And that was how Nicolai met Mrs Wilkinson, who was so surprised by the raven that she brought her whole family to see it. And before too long she'd included Nicolai in everything the family did. He hadn't realized how much he'd wanted company: and now the wanting was over.
Brenda sat, slumped (mom would have yelled at me for my posture, surely, she thought) at her computer. It was getting, no, it actually was harder than ever to believe in progress, in people coming together to save the planet, save each other, save themselves from gross and utter cruelty. What on earth could she write about that would make one tiny damn of difference to this landslide of disasters?
"Perhaps I should just get drunk." It didn't feel very appealing somehow.
"Perhaps it's time to give up. Give up caring. Give up writing." That sounded a little better, because writing could be so discouraging. All those rejection letters; 'Dear Author, Thank you for your submission...' As if the world had her in a wrestling grip, twisting her arm up behind her back until she would have to submit, admit to being beaten.
"Perhaps I should just stop watching the news." An idea whose time had come, for sure.
The thoughts continued to swirl. Without even thinking she was doing it she leaned forward and began to type her emotions. She would, she knew, never stop the writing. She couldn't change others. She could only stay in charge of herself, writing for clarity, writing to reassert her humanity in the face of the storm, writing to know she was human and alive and that her soul would not let her be quiet. It was all she could do, yet it was everything.
24. Doctors Know Everything, Don't They?
There was no doubt about it. So Kevin did what he always did; he went to the doctor.
"It's my memory. I keep forgetting where I left my glasses. It's becoming a nightmare. I only need them for reading, then I forget where I've put them."
"Have you tried putting a string around them and hanging them round your neck? You can't lose them that way."
"I did that. Then I forgot I'd done it and spent half the day looking for glasses that were just below my usual line of sight."
Kevin went for memory tests. When he got there he found the place was empty. "Half our patients forget they have appointments", the nurse whispered to him, and shrugged.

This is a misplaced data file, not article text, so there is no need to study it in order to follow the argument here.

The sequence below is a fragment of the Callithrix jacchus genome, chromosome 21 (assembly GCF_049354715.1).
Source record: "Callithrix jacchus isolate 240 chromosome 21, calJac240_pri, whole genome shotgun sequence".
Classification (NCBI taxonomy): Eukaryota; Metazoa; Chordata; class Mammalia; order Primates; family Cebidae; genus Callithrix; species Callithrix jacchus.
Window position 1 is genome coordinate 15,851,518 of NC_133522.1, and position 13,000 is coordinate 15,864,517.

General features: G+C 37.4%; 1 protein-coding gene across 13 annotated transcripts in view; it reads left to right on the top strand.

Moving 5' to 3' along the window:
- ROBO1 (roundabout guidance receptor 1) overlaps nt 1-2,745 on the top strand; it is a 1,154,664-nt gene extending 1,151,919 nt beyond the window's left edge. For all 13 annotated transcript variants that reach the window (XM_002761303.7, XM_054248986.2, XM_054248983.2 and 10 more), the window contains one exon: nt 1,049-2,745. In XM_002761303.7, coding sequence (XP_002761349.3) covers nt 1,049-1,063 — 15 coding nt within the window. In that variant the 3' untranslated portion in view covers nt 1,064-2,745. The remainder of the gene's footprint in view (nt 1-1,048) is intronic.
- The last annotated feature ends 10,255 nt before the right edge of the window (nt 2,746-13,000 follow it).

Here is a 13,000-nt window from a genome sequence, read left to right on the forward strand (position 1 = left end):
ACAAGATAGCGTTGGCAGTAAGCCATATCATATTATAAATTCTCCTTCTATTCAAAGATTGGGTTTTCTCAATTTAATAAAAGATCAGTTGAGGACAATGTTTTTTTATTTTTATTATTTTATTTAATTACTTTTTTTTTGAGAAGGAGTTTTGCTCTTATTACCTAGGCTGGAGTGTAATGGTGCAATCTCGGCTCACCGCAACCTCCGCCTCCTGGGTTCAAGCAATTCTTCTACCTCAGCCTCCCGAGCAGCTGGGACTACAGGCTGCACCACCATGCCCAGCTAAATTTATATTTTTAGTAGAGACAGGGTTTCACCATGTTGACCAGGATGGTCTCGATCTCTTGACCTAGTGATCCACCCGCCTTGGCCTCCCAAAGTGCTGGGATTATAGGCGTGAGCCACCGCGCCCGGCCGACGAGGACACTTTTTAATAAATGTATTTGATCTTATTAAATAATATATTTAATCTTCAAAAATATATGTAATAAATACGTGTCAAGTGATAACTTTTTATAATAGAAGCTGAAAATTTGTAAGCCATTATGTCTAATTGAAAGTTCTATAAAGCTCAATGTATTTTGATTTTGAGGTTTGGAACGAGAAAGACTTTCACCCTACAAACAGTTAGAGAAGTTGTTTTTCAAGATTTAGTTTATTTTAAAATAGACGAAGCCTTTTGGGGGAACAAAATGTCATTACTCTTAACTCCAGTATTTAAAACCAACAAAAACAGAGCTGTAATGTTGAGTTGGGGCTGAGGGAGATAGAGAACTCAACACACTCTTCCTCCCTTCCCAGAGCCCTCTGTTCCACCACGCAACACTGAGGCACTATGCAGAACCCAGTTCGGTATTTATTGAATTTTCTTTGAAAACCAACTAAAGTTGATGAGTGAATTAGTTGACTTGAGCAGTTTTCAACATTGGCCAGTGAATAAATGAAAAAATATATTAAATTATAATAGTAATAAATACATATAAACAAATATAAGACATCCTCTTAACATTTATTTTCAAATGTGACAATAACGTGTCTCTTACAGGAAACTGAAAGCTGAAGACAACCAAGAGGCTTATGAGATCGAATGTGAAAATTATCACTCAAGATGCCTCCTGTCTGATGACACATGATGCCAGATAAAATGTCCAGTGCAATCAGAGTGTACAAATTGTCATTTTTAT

They couldn't find anything wrong with him. They thought they might have to refer him to a specialist for further tests.
Kevin could feel despair washing over him. Dementia. Alzheimer's. The End. Stuck in a hospice bed drooling and unaware of anything. That was what they were not telling him.
He went home and promptly lost his glasses. Luckily he had a glasses drawer, a place he stored all his no-longer-correct-prescription glasses, together with his old worn out electric shavers and so on. He climbed the stairs slowly, opened the drawer, pushed aside the debris and tried on several sets in turn. They might do in a pinch, he thought. At the back of the drawer was a maroon case with a very old pair of glasses, fragile things that he'd last used more than twenty years - wait - more than thirty years go. He tried them on. Looked around. They were, well, perfect. Yet they were a bit fragile. He could recall the lens on one side had a tendency to pop out. So he decided he'd take them but he'd put them back in the case after each use.
Carrying the case around with him was cumbersome, but over the next few days a strange thing happened. He always knew it was there, no matter which pocket he put it in. And then he noticed that whenever he took his glasses off he took care to put them back in the case. I mean, if that lens popped out of the frame how would he ever get it back in? He wouldn't have his glasses to see with, would he? Well, then!
He stopped forgetting. He always knew, now, where his glasses were.
Kevin made a cup of tea and decided to think about this. What had changed? Only that these glasses were in their own case, and had to be put back in it each time he'd finished using them. He couldn't just take them off and place them somewhere like he'd always done with the others. He had to do something with them. It was almost like a ritual - and that something of folding them up just so, and putting them back in that case was what fixed in his mind where the glasses were.
Focus, Kevin thought. It's more than just what happens with your eyes.
Typing, for Timothy, was always a torture. He wasn't a great typist for sure, but since he'd always aspired to be a writer it was a necessity. Alas, time and technology had outwitted him; when he first started writing, really writing, it was still just fine to write by hand. He'd written all his college exams by hand, and the words had no trouble flowing. He'd found himself taking typing courses but what had happened was that when his fingers were faced with a keyboard he became what he called machine-dyslexic. His fingers simply wouldn't do what he thought he was asking them to do. He'd tried. He'd puzzled. He'd even visited a specialist. He'd attempted to use voice recognition software, but that always made him feel strangled - and the words on the page showed it.
He didn't give up. Eventually he'd worked out that he could do a one and a half fingered typing sidestep, one that worked reasonably well. The index finger of the right hand did most of the typing, and the left hand did a few letters on the left, the space bar and so on. After thirty years of this his right index finger was twisted, painful, worn out,
Then came auto correct.